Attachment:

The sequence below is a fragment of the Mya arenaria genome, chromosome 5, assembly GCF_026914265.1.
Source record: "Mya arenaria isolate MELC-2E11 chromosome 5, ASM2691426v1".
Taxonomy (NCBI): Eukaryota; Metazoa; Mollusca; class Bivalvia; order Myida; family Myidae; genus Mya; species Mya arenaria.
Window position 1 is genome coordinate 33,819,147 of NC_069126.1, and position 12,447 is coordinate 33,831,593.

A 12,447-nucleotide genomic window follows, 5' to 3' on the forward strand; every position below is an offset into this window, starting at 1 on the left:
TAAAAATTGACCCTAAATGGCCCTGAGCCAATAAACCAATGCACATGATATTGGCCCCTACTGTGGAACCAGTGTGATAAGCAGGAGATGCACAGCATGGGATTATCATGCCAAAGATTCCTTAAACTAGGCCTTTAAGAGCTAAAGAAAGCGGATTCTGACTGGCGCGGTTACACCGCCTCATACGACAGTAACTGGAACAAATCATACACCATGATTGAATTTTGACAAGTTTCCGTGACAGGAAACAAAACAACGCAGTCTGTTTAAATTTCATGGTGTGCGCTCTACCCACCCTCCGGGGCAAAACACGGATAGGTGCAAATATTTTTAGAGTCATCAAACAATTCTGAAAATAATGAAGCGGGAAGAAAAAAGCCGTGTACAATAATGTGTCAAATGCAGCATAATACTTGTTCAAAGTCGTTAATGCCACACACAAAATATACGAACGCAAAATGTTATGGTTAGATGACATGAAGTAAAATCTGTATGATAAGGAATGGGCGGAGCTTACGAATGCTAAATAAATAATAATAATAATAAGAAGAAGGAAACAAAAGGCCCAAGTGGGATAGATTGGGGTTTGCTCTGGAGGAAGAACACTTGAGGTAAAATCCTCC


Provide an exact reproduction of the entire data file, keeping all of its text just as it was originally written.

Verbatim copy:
The sequence below is a fragment of the Mya arenaria genome, chromosome 5, assembly GCF_026914265.1.
Source record: "Mya arenaria isolate MELC-2E11 chromosome 5, ASM2691426v1".
Taxonomy (NCBI): Eukaryota; Metazoa; Mollusca; class Bivalvia; order Myida; family Myidae; genus Mya; species Mya arenaria.
Window position 1 is genome coordinate 33,819,147 of NC_069126.1, and position 12,447 is coordinate 33,831,593.

A 12,447-nucleotide genomic window follows, 5' to 3' on the forward strand; every position below is an offset into this window, starting at 1 on the left:
TAAAAATTGACCCTAAATGGCCCTGAGCCAATAAACCAATGCACATGATATTGGCCCCTACTGTGGAACCAGTGTGATAAGCAGGAGATGCACAGCATGGGATTATCATGCCAAAGATTCCTTAAACTAGGCCTTTAAGAGCTAAAGAAAGCGGATTCTGACTGGCGCGGTTACACCGCCTCATACGACAGTAACTGGAACAAATCATACACCATGATTGAATTTTGACAAGTTTCCGTGACAGGAAACAAAACAACGCAGTCTGTTTAAATTTCATGGTGTGCGCTCTACCCACCCTCCGGGGCAAAACACGGATAGGTGCAAATATTTTTAGAGTCATCAAACAATTCTGAAAATAATGAAGCGGGAAGAAAAAAGCCGTGTACAATAATGTGTCAAATGCAGCATAATACTTGTTCAAAGTCGTTAATGCCACACACAAAATATACGAACGCAAAATGTTATGGTTAGATGACATGAAGTAAAATCTGTATGATAAGGAATGGGCGGAGCTTACGAATGCTAAATAAATAATAATAATAATAAGAAGAAGGAAACAAAAGGCCCAAGTGGGATAGATTGGGGTTTGCTCTGGAGGAAGAACACTTGAGGTAAAATCCTCC